Although my first experience of sitting on somebody else’s shower stool was less than pleasant, it wasn’t long before I was out plonking my naked buttocks on the stool of another stranger. A student, you see, had invited me to spend an evening with his family in Nagasaki and, thinking it would be a great opportunity to visit the city, I accepted.
In his family home lived his younger brother, his parents and his grandfather. I walked in, thumped my head hard on the door frame and swore loudly. It’s not the most endearing way in which to enter someone’s home – with an angry expletive and a bleeding head – but it is one of my commonly employed methods and certainly gets their attention. My student laughed as he introduced the crumpled, cursing heap on the floor as his teacher. His family all laughed too.
My student’s English was rubbish, and his family’s English was as non-existent as my Japanese. We sat down around a low table in his living room, and the family asked lots of questions about me. My student translated as best he could and his parents, brother and sister smiled a lot as they spoke about me. The only thing I did understand was when old Grandad in the corner shuffled off to the loo and on his way back stopped and asked, ‘Is he from America?’ The family explained that I wasn’t and Grandad shuffled off again only to appear a few minutes later with an atlas. He sat himself next to me and told my student’s mother to get us some beer. We couldn’t understand a word each other said but had quite a good time getting pissed and pointing at Britain in an atlas for a while.
When dinner was served it was a veritable feast; sashimi, baked eggplant, tempura, salad, and a big bubbling nabe broth. All the time, my student’s mum ensured our glasses were full while the rest of the family encouraged me to eat as much as possible and got very excited whenever I said something was nice. Especially if I confirmed that we didn’t eat that particular kind of food ‘abroad’, which was apparently my country.
After dinner, Grandad fell asleep, and the others began to talk in an urgent manner. The mother disappeared for a while, and a little later came back with a folded yukata. She handed it to her son.
‘Please take a bath,’ he said.
It’s hard not to be a bit paranoid when someone says that to you.
He passed me the yukata and showed me to the bathroom, where the tub was covered with a plastic cover to keep the heat in. ‘Please wash here,’ he said pointing at the shower head and the little wooden stool on the floor. ‘Then enter.’ He had clearly been briefed that all foreigners are likely to get straight in the tub and start foaming up with the soap.
I assured him I knew the etiquette and he left me to it. I undressed, ran the shower copiously over the wooden stool before sitting on it and tried hard not to think about the fact that Grandad sat on it every day. Ordinarily he would be first in, but I had read that that honour now fell to me as I was the guest. I was quite glad, because he was really quite old and I’d imagine he would be quite, well, quite dribbly. Leaky.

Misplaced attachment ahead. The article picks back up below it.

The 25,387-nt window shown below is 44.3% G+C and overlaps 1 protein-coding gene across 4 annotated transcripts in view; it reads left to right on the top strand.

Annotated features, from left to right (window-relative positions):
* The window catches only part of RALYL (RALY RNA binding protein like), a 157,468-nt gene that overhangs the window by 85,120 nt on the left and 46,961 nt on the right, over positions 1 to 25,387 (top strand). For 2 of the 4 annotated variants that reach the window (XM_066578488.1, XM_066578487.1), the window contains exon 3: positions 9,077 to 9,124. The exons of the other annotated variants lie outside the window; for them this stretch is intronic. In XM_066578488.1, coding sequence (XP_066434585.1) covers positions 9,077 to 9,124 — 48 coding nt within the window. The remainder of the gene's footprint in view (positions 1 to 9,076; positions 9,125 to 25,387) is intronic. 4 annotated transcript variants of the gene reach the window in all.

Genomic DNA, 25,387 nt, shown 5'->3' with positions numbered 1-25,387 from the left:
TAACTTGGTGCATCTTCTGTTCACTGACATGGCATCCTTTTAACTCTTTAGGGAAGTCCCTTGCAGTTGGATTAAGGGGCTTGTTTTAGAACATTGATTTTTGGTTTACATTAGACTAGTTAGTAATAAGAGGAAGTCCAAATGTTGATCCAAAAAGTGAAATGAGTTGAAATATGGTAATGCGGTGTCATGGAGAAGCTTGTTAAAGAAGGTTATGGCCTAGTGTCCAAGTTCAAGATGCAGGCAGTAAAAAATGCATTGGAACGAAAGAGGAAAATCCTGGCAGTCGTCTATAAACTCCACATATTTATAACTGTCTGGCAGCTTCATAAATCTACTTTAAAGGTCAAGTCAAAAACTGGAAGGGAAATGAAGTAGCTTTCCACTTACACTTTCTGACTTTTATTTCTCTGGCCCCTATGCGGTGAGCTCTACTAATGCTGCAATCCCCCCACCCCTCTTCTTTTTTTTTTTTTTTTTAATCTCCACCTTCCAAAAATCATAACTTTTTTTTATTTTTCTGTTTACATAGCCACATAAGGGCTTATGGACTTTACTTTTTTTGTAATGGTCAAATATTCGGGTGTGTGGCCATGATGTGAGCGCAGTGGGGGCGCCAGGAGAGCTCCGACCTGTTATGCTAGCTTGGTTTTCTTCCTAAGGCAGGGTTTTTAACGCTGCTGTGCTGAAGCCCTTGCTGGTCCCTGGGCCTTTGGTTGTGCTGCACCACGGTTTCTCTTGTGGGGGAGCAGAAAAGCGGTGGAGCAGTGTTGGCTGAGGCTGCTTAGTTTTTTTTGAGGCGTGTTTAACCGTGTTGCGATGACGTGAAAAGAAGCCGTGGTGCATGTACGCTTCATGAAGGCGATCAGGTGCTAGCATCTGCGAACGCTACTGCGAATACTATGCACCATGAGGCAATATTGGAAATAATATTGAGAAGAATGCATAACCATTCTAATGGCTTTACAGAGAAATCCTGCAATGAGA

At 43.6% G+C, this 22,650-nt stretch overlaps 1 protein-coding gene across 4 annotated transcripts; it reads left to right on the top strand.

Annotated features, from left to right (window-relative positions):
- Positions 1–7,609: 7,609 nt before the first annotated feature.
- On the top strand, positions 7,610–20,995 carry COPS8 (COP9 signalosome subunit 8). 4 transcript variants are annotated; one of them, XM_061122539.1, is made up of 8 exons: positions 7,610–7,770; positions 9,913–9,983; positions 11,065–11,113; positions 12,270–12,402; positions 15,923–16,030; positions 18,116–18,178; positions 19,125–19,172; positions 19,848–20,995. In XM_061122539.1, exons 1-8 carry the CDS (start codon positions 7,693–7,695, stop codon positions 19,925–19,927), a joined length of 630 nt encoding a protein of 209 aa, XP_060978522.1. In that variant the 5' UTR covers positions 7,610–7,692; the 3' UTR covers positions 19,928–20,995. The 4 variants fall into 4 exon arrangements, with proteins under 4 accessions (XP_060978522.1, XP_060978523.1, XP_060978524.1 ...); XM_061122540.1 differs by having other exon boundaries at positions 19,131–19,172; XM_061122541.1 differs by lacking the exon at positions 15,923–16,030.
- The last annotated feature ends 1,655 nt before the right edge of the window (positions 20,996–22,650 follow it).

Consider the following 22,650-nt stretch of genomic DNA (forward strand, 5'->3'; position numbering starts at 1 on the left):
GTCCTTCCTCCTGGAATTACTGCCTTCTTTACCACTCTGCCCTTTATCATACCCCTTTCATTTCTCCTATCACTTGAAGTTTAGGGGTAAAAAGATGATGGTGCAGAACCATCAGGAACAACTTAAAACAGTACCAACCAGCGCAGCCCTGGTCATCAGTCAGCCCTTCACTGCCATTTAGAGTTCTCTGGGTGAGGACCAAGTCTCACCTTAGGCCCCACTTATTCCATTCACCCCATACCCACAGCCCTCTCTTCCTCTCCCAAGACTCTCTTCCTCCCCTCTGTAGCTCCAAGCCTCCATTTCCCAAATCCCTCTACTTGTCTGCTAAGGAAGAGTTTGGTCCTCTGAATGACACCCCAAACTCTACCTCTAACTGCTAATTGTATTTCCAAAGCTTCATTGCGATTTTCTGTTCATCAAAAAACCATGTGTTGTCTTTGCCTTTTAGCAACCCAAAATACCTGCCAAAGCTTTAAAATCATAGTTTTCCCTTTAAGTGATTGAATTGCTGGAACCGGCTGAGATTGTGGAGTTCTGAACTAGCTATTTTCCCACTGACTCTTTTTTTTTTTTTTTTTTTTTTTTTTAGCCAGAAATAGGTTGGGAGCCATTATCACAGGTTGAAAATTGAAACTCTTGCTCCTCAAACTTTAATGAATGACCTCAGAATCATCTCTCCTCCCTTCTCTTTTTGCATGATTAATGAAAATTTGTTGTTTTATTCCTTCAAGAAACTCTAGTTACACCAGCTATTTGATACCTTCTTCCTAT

After my seated shower, and making sure I’d rid myself of all traces of soap, I lowered myself into the tub. It was very hot but very pleasant and I closed my eyes for a second and drifted off. At least I hoped it was just a second. When I came to I suddenly wondered how long you were supposed to stay in somebody else’s bath. I didn’t want to get out after five minutes and have everyone think I was a smelly bastard if you were supposed to stay in for an hour, and I didn’t want to stay in for too long and have everyone thinking I was hogging all the water while it was still hot. I stayed for about fifteen minutes, got out, scanned the water for stray hairs, scooped one out and showered it down the drain. I dried myself and tried to put on the yukata, but it had been designed for a far smaller man than me and it was a snug fit around my belly and almost indecently short. I came out of the bathroom, flushed red with both heat and embarrassment and my hosts burst out laughing at me again.
The father handed me another beer and as the other members of the family took their turns in the bath, I got more and more pissed and hoped I wasn’t exposing myself whenever I changed my sitting position.
Although briefly paranoid about being requested to take a bath, I had quickly understood that I was just joining in with the usual family conventions. I was a little more surprised, however, when, after breakfast, and a little sightseeing the next morning, my student, had said, ‘Now, let’s have a bath!’
‘What? Now?’ I asked.
‘Yes,’ said my student, smiling, and before I knew it we were heading off to the local sento.
As anybody with an interest in the country knows, bathing isn’t limited to one’s own house in Japan. Throughout the country there are public sento and onsen. A sento is a public bath or bathing complex and an onsen is a hot spring, or a sento that pretends it is a hot spring if news reports of a few years ago are to be believed. There are also lots of huge spa type resorts, with a wide variety of baths for the clientele – both indoor and outdoor – and their popularity is testament to the fondness Japanese people have for getting naked and sitting in water with strangers.
It was the first time I could recall being naked in the company of other males since the rugby changing rooms at school, and certainly the first time I had been in a bath with another male since then. I felt a little awkward. I shouldn’t have, I know, but I’ve never been much of one for the gym, and at that time had spent almost no time in locker rooms or other clothes-off-with-the boys establishments. I felt awkward undressing with someone I usually had to wear a tie for. My student evidently felt no such shame and was quickly nude, just covering his genitals with a small towel.